Web Service Tips

This section contains Tips for using Web Services with Iguana.

We strongly recommend using RESTful web services to call external code. Web Services are simple and flexible, and they are easy to integrate into to your code using our built-in net.http API.

Iguana does supports plugins, but this is older legacy technology, dating back to Iguana 3. We still have a large installed base of plugins that we are committed to supporting.

Ever wanted to send messages between Iguana Servers? This is how you do it!

This example uses HTTPS to send messages between two Iguana channels. For testing purposes we sent the messages to the localhost, but you can easily change the IGUANA_DEST_URL to point to a remote server.

You will need to generate your own security certificate, and change the SECRET_TOKEN to get this code to work.

It would be very easy to target multiple servers, just add more destinations and post to each one. To consolidate messages from multiple servers to a single target server, you need to create Sender channels on each source server that all point the same server.

Also when you are testing the code you need to have the Receiver channel running, as the Sender channel expects a response and will raise an error if it stopped.

You can use the HTTP(S) Channel Settings in the Iguana Program Settings to set where the certificate file is stored.

The url for the Receiver channel can be set in the Source page of the channel properties.

The code for this example is below:

Code for the Sender channel

Use an “LLP Listener” as Source and a “To Translator” as Destination – the code is placed in the Destination script.

-- change the server url to point to your target server
local IGUANA_DEST_URL = 'https://localhost:6544'
-- change the channel url path to point to your target channel
local CHANNEL_DEST_URL = '/Receiver'

-- change the token and create your own certificate
local SECRET_TOKEN = 'w7rusnF5Y9J7Bpy'

function main(Data)
   -- We make a table with our secret token, the message, and send it to the server
   local post_params = {secret_token=SECRET_TOKEN}
   post_params['message'] = Data

   local response,code,headers,debuginfo = net.http.post{
      url=IGUANA_DEST_URL..CHANNEL_DEST_URL,
      parameters=post_params,
      debug=true,live=true
   }
   print(response,code,headers,debuginfo)
   iguana.logDebug(debuginfo)
   --parse out response and check code
   if code==200 then
      local parsed_response = json.parse{data=response}
      if not parsed_response.Success then
         --here we raise an error and stop the channel, we could
         --also do more complex retry logic depending on what we want
         error('Bad Response: '..response)
      end 
   else
      error('Unexpected code from server: '..code..' response: '..response)      
   end
end

Code for the Receiver channel

Use a “From HTTPS” as Source – the code is placed in the Source script (use whatever Destination is appropriate for your circumstances)

local SECRET_TOKEN = 'w7rusnF5Y9J7Bpy'

function main(Data)
   --parse out the request from the user
   --check for some sort of semi-secret token, or do your own 
   --authentication. In this case we'll just look for a token in
   --the post parameter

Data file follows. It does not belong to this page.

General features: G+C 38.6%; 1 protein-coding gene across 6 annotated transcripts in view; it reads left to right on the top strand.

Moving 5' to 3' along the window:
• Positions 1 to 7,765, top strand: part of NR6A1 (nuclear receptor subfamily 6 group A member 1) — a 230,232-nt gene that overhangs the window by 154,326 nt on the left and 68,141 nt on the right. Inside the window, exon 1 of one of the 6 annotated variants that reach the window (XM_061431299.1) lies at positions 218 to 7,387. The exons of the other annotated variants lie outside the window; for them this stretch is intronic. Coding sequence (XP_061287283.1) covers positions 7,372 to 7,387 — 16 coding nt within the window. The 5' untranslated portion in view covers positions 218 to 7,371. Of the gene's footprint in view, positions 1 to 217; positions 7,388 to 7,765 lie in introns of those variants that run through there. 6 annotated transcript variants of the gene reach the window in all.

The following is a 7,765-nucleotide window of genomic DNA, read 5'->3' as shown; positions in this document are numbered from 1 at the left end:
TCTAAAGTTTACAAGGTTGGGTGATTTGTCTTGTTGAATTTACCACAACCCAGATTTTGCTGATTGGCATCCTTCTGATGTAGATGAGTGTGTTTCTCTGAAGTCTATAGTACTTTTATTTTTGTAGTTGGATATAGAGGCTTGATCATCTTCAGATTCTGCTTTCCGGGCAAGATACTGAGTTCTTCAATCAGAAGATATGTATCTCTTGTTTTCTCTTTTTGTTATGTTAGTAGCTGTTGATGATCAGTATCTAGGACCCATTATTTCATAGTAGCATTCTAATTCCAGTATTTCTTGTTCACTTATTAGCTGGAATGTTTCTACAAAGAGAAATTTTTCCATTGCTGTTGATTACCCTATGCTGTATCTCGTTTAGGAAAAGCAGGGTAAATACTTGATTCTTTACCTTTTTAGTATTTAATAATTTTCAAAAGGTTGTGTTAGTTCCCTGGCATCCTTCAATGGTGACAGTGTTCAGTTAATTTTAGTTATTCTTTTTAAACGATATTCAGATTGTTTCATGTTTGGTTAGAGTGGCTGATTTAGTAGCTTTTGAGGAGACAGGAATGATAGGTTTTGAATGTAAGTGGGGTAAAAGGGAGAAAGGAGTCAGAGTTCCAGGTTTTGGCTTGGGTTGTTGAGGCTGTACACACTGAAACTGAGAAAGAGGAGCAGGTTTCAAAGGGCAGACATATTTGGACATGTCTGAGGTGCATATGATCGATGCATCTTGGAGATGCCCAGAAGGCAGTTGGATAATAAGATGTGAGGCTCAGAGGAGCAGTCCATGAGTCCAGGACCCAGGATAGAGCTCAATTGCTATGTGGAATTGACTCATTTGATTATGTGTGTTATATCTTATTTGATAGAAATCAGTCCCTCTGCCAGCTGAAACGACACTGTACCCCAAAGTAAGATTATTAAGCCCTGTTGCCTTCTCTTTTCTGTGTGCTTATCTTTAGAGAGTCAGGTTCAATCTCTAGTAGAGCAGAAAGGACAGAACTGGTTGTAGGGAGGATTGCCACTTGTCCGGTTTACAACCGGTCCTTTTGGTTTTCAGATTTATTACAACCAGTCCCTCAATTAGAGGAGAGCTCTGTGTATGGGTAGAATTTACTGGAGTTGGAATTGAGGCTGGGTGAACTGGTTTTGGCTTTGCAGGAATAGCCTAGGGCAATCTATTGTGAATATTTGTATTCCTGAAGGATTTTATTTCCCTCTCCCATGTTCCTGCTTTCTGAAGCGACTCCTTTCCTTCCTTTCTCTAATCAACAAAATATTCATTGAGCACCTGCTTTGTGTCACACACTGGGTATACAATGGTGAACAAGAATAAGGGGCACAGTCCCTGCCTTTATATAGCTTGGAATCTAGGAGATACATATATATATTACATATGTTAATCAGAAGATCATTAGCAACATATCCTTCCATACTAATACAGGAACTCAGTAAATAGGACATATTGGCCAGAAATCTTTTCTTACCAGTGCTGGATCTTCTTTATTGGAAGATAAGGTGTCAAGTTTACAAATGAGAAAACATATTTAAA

queue.push{data=Data} -- push in the full request into the queue so we have a record of it

   local parsed = net.http.parseRequest{data=Data}
   local response = {Success=true}
   if parsed.params.secret_token == SECRET_TOKEN then
      --passed secret token, so we do some processing here, like write to a file or
      --insert into db/etc
      iguana.logInfo('Successfully processed message')
   else
      iguana.logInfo('Failed authentication')
      response.Success = false     
   end 

   -- send the response to the client based on what just happened here
   net.http.respond{body=json.serialize{data=response},entity_type='application/json'};
end

So what’s next?

  • In the real world you probably have deal with multiple security tokens/certificates so you could change the the SECRET_TOKENS local SECRET_TOKENS = {'w7rusnF5Y9J7Bpy','token 2', 'token 3', 'etc'} to be a table and process it in a loop
  • For greater security you could store the security tokens in a database and load them with a function like loadTokens()
  • You may want to keep some sort of log of the messages that have been processed
    • You may have noticed the queue.push{data=Data} in the Receiver, you could use a “To Translator” as the Destination and process/log the queued data – this will give you a separate logging for each receiving channel
    • You could also process the data in the Sender channel, save it to a file or database etc – this will give a separate logging for each sending channel
Iguana itself has a web-service API which can be used to monitor it.

What is powerful about it is that we can actually call that API from within an Iguana Translator instance. This is useful since you implement powerful custom logic with respect to monitoring one, or a group of Iguana servers from within Iguana. It makes it easy to integrate with third party monitoring software like triggering a command line tool that could do an SMNP alert or you could use a web service API on a ticketing system to raise a ticket.

You have complete flexibility.

Tip: You may also want to look at the our new Channel API and the iguana.lua wrapper for the Channel API.

Here’s some code for you to try out:

function main()
local X = net.http.get{live=true,
   url="http://localhost:6543/status.html",
   auth={username='admin', password='password'},
   parameters={Format='xml'}}
   X = xml.parse{data=X}
   print(X.IguanaStatus.NumberOfChannels:nodeValue())
end
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